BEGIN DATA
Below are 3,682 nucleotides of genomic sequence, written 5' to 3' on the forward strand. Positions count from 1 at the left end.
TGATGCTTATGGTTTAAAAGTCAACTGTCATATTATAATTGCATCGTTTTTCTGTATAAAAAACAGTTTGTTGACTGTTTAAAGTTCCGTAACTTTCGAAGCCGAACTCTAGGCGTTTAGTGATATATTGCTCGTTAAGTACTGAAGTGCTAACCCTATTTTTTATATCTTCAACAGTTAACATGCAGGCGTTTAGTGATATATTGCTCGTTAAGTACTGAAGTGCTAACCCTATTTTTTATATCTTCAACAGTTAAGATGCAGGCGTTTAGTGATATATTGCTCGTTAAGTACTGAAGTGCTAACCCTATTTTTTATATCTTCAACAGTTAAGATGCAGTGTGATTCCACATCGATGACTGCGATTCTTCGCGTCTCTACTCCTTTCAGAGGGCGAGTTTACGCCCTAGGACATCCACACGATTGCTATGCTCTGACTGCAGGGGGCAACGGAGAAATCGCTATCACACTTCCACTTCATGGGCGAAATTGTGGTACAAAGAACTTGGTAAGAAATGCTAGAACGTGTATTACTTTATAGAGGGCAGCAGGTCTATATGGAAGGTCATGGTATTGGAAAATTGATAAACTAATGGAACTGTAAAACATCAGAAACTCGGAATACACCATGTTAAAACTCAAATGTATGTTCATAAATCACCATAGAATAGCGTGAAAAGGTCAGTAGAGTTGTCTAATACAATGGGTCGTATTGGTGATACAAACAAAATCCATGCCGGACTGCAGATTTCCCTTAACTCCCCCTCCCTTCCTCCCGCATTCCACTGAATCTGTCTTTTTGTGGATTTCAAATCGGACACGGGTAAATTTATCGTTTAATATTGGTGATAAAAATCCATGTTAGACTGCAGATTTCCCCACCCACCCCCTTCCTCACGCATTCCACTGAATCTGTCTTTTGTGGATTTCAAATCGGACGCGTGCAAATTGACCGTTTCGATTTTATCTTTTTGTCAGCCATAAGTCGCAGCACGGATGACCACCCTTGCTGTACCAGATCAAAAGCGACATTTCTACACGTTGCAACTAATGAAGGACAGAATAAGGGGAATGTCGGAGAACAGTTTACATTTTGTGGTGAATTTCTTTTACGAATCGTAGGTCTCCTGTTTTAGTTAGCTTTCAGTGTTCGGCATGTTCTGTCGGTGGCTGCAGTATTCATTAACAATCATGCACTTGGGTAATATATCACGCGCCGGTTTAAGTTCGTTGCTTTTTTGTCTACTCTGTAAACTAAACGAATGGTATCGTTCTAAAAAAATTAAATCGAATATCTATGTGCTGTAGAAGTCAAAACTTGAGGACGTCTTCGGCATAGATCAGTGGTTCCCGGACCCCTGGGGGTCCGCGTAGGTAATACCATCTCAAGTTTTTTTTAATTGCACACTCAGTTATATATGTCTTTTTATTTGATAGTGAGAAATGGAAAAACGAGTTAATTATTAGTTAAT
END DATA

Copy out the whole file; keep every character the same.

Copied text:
Below are 3,682 nucleotides of genomic sequence, written 5' to 3' on the forward strand. Positions count from 1 at the left end.
TGATGCTTATGGTTTAAAAGTCAACTGTCATATTATAATTGCATCGTTTTTCTGTATAAAAAACAGTTTGTTGACTGTTTAAAGTTCCGTAACTTTCGAAGCCGAACTCTAGGCGTTTAGTGATATATTGCTCGTTAAGTACTGAAGTGCTAACCCTATTTTTTATATCTTCAACAGTTAACATGCAGGCGTTTAGTGATATATTGCTCGTTAAGTACTGAAGTGCTAACCCTATTTTTTATATCTTCAACAGTTAAGATGCAGGCGTTTAGTGATATATTGCTCGTTAAGTACTGAAGTGCTAACCCTATTTTTTATATCTTCAACAGTTAAGATGCAGTGTGATTCCACATCGATGACTGCGATTCTTCGCGTCTCTACTCCTTTCAGAGGGCGAGTTTACGCCCTAGGACATCCACACGATTGCTATGCTCTGACTGCAGGGGGCAACGGAGAAATCGCTATCACACTTCCACTTCATGGGCGAAATTGTGGTACAAAGAACTTGGTAAGAAATGCTAGAACGTGTATTACTTTATAGAGGGCAGCAGGTCTATATGGAAGGTCATGGTATTGGAAAATTGATAAACTAATGGAACTGTAAAACATCAGAAACTCGGAATACACCATGTTAAAACTCAAATGTATGTTCATAAATCACCATAGAATAGCGTGAAAAGGTCAGTAGAGTTGTCTAATACAATGGGTCGTATTGGTGATACAAACAAAATCCATGCCGGACTGCAGATTTCCCTTAACTCCCCCTCCCTTCCTCCCGCATTCCACTGAATCTGTCTTTTTGTGGATTTCAAATCGGACACGGGTAAATTTATCGTTTAATATTGGTGATAAAAATCCATGTTAGACTGCAGATTTCCCCACCCACCCCCTTCCTCACGCATTCCACTGAATCTGTCTTTTGTGGATTTCAAATCGGACGCGTGCAAATTGACCGTTTCGATTTTATCTTTTTGTCAGCCATAAGTCGCAGCACGGATGACCACCCTTGCTGTACCAGATCAAAAGCGACATTTCTACACGTTGCAACTAATGAAGGACAGAATAAGGGGAATGTCGGAGAACAGTTTACATTTTGTGGTGAATTTCTTTTACGAATCGTAGGTCTCCTGTTTTAGTTAGCTTTCAGTGTTCGGCATGTTCTGTCGGTGGCTGCAGTATTCATTAACAATCATGCACTTGGGTAATATATCACGCGCCGGTTTAAGTTCGTTGCTTTTTTGTCTACTCTGTAAACTAAACGAATGGTATCGTTCTAAAAAAATTAAATCGAATATCTATGTGCTGTAGAAGTCAAAACTTGAGGACGTCTTCGGCATAGATCAGTGGTTCCCGGACCCCTGGGGGTCCGCGTAGGTAATACCATCTCAAGTTTTTTTTAATTGCACACTCAGTTATATATGTCTTTTTATTTGATAGTGAGAAATGGAAAAACGAGTTAATTATTAGTTAAT